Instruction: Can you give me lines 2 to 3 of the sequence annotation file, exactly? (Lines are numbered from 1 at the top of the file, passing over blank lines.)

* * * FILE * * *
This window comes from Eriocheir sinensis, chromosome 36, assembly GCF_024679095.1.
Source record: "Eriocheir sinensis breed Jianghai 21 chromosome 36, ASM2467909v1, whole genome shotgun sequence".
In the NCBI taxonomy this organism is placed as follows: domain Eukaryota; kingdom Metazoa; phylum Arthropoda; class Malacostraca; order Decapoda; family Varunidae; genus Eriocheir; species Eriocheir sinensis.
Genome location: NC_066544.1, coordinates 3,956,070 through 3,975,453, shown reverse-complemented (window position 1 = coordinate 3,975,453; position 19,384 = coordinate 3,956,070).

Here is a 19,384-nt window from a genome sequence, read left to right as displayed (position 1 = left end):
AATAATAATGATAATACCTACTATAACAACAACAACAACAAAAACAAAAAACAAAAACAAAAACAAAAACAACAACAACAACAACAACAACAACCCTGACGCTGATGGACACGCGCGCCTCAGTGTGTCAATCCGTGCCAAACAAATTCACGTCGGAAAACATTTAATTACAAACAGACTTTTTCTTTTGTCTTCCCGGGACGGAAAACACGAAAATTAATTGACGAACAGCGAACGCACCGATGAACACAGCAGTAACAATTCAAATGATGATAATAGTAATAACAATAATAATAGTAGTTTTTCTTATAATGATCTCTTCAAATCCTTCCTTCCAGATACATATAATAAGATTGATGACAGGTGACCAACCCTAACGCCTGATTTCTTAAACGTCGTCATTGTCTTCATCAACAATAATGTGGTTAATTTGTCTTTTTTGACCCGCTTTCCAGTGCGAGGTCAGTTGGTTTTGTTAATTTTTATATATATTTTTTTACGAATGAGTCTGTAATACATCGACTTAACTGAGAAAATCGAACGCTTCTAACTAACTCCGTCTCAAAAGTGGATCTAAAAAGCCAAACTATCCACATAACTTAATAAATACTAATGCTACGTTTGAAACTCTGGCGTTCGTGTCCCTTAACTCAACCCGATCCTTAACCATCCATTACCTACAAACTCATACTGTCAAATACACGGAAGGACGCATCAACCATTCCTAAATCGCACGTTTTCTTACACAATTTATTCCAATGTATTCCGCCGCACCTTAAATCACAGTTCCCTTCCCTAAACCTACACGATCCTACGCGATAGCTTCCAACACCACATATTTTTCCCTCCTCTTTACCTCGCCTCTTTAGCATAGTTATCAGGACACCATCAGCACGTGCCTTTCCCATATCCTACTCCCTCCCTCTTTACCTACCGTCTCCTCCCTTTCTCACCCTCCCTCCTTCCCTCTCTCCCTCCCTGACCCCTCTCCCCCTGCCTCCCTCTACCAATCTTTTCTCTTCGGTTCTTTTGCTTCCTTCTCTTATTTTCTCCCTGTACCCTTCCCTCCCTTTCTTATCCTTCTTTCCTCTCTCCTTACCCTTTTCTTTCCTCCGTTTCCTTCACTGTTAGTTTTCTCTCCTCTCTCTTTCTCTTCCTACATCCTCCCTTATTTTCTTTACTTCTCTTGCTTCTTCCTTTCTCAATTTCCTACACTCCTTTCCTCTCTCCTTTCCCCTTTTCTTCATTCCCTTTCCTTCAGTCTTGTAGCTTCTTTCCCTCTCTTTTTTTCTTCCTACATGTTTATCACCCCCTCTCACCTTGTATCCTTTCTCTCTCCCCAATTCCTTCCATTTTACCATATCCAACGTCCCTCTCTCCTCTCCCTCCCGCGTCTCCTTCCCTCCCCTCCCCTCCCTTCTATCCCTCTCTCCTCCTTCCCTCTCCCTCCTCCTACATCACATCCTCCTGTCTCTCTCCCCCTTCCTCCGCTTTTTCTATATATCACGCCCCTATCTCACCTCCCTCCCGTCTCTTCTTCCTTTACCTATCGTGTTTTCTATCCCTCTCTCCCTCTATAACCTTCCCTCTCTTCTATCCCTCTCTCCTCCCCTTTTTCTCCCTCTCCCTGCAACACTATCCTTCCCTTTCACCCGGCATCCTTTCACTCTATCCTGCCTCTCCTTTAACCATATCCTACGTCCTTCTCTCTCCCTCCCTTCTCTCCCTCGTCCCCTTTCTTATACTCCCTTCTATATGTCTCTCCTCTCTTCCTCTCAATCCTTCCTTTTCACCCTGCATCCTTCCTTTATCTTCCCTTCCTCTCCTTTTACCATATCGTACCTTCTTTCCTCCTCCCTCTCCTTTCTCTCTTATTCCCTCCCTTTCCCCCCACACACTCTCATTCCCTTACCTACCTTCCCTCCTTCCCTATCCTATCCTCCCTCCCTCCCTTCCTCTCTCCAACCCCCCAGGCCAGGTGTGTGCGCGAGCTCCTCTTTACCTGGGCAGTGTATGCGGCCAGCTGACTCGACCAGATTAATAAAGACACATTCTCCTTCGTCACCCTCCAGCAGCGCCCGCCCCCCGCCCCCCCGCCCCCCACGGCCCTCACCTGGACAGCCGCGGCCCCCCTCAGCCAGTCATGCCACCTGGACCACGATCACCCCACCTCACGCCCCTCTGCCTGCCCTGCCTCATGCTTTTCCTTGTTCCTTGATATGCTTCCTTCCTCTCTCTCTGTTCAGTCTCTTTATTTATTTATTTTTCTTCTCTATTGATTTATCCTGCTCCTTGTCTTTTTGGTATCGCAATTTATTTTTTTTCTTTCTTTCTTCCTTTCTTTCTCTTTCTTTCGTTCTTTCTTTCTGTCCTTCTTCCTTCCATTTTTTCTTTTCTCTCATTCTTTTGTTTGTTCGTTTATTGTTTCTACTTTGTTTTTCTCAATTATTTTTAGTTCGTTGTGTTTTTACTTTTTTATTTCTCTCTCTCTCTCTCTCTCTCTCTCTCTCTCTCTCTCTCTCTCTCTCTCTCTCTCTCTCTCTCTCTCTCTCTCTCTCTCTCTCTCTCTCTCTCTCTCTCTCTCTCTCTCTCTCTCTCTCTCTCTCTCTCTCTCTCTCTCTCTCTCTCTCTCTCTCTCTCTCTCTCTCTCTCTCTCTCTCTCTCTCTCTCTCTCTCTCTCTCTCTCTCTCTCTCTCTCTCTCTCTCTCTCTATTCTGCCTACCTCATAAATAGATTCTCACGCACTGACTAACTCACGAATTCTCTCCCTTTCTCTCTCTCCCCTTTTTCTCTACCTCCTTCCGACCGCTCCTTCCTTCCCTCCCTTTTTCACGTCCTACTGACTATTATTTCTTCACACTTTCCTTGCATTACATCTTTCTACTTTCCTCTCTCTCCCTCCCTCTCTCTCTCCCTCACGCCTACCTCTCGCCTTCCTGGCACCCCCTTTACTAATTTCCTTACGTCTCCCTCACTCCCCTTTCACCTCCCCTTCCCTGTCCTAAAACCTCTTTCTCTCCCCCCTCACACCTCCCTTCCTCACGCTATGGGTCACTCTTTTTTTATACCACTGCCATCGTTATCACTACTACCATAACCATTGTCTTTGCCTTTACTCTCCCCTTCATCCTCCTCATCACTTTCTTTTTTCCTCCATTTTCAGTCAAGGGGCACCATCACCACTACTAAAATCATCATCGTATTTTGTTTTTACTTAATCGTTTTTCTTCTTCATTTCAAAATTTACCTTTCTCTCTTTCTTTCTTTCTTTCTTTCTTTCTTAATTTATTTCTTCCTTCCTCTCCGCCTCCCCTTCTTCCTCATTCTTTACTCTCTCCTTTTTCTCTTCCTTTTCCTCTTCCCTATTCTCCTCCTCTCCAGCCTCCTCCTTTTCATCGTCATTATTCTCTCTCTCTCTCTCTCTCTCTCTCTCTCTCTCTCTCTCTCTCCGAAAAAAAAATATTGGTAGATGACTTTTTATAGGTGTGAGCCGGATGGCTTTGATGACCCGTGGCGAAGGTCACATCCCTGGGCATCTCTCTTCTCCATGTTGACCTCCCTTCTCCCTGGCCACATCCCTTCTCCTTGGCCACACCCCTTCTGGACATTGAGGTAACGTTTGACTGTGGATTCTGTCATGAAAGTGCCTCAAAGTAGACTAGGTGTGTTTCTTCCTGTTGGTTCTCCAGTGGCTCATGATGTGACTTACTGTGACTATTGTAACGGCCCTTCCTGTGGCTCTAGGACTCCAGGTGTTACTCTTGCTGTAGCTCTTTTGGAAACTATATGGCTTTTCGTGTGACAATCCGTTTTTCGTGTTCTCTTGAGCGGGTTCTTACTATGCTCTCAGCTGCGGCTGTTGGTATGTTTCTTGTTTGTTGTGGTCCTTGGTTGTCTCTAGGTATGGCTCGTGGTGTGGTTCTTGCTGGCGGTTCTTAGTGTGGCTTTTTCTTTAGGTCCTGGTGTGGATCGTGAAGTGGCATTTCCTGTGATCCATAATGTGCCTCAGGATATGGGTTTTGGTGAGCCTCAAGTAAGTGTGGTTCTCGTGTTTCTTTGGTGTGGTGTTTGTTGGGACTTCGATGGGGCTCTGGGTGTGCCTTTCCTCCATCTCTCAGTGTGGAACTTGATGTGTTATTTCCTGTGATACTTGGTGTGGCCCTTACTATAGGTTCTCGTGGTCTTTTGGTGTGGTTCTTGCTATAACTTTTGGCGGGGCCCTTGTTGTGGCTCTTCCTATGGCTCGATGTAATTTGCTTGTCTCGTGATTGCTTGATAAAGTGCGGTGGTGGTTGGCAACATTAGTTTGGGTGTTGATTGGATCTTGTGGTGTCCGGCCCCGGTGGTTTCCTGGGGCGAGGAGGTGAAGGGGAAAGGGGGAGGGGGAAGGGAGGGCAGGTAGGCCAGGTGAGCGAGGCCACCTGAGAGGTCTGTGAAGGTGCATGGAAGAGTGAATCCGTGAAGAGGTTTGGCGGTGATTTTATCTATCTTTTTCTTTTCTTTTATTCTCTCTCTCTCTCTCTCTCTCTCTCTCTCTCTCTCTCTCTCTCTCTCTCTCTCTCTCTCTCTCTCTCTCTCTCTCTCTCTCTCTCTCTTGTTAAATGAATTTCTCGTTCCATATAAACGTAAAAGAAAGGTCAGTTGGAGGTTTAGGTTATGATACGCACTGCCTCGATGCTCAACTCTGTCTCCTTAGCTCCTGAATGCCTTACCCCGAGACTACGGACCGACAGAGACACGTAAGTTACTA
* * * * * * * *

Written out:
Source record: "Eriocheir sinensis breed Jianghai 21 chromosome 36, ASM2467909v1, whole genome shotgun sequence".
In the NCBI taxonomy this organism is placed as follows: domain Eukaryota; kingdom Metazoa; phylum Arthropoda; class Malacostraca; order Decapoda; family Varunidae; genus Eriocheir; species Eriocheir sinensis.